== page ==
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Wide complex tachycardia (WCT) is defined as a rhythm with a QRS duration ≥0.12 seconds and a rate >100 bpm. The term is deliberately imprecise, using a general description rather than specific identification of a ventricular or supraventricular origin. WCT poses a unique challenge in electrocardiography, and determining the exact diagnosis often proves difficult and is sometimes impossible. Up until now, we have interpreted the ECG using well-defined criteria. WCT requires a different approach. Here we use ECG clues that help you predict, but not guarantee the likely diagnosis.


A narrow QRS complex requires that both ventricles depolarize in synchrony, concurrently receiving their impulses via the right and left bundle branches. Conduction proceeds uninterrupted through the Purkinje fibers until reaching the ventricular myocardium. Any process that disrupts this continuous passage through the His-Purkinje system will cause asynchronous activation of the ventricles, which is the fundamental principle that results in a wide QRS complex. A WCT is a rapid cardiac rhythm that also exhibits an alteration of ventricular activation. The causes of WCT include:

  • Ventricular tachycardia (VT).

  • Supraventricular tachycardia (SVT) with:

    • Aberrant ventricular conduction.

      • – Fixed (preexisting anatomical bundle branch block).

      • – Functional (physiologic refractoriness during tachycardia).

    • Preexcitation (conduction over an accessory pathway).

    • Other causes of wide QRS (not due to bundle branch block or preexcitation):

      • – Ventricular enlargement.

      • – Congenital heart disease (eg, Ebstein anomaly).

      • – Electrolyte abnormalities (eg, hyperkalemia).

      • – Drug effect (eg, flecainide, tricyclic antidepressants).

  • Ventricular pacing:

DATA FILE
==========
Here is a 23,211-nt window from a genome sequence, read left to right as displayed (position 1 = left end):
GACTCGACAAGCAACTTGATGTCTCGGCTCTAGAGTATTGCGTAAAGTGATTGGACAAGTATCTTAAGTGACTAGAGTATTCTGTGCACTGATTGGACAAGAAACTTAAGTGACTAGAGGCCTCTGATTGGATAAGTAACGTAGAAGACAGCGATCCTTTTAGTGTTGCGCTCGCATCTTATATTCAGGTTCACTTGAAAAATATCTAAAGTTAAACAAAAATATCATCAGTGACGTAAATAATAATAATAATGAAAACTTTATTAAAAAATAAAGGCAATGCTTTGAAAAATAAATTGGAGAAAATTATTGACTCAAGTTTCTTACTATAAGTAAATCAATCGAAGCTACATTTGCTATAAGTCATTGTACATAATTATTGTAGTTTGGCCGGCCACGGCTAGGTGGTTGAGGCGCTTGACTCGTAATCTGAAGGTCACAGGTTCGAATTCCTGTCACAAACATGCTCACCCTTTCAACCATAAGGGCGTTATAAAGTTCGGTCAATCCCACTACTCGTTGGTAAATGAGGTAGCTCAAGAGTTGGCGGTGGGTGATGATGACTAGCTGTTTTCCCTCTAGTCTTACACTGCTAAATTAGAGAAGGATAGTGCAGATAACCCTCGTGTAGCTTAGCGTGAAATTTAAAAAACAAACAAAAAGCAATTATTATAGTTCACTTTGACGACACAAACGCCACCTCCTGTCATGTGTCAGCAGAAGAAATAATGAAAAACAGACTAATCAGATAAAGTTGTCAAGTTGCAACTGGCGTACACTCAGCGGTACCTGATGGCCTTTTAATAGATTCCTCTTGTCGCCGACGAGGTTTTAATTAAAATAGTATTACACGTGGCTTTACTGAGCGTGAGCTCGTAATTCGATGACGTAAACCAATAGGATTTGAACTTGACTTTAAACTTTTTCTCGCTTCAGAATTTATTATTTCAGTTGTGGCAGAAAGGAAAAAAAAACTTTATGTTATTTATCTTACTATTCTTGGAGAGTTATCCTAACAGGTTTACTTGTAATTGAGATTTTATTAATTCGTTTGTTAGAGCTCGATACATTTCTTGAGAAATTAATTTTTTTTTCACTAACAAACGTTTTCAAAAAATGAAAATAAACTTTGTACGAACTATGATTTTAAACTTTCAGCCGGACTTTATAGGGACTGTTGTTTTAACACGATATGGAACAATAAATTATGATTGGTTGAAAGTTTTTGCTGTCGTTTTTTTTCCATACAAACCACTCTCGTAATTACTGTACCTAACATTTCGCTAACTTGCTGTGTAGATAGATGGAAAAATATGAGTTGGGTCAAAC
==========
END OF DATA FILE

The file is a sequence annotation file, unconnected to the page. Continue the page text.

• Pacemaker-tracked supraventricular arrhythmia.

    • Pacemaker-mediated tachycardia.

In most series, 75 to 80% of WCT is due to ventricular tachycardia. SVT with aberrant conduction (either functional or due to preexisting BBB) is the cause in 15 to 25% of cases. Supraventricular arrhythmias associated with preexcitation and pacemaker-associated rhythms are rare, comprising only 1 to 5% of cases. This means our main task is to differentiate ventricular tachycardia from supraventricular tachycardia with aberrancy, something that greatly impacts clinical decision-making.


Electrocardiographers have long sought to find the “Holy Grail” of criteria to distinguish VT from SVT with aberrancy. Although that goal remains elusive, algorithms have been developed in an attempt to predict the likely diagnosis. Before we review the specifics of these approaches, we first need to understand why certain elements are included in the analysis and how to properly perform the measurements. The items in our WCT “toolbox” include examination of the following:

  • The atrial-ventricular relationship (AV dissociation).

  • Precordial lead QRS morphology (V1-V2 and V6).

  • Precordial lead concordance (V1-V6).

  • Limb lead morphology (aVR).

  • Frontal plane axis.

  • QRS duration.

  • Ventricular activation velocity.

Each approach to interpretation uses these elements in a variety of combinations and sequences in an attempt to suggest one or the other diagnosis. We introduced many of these concepts in Chapter ...

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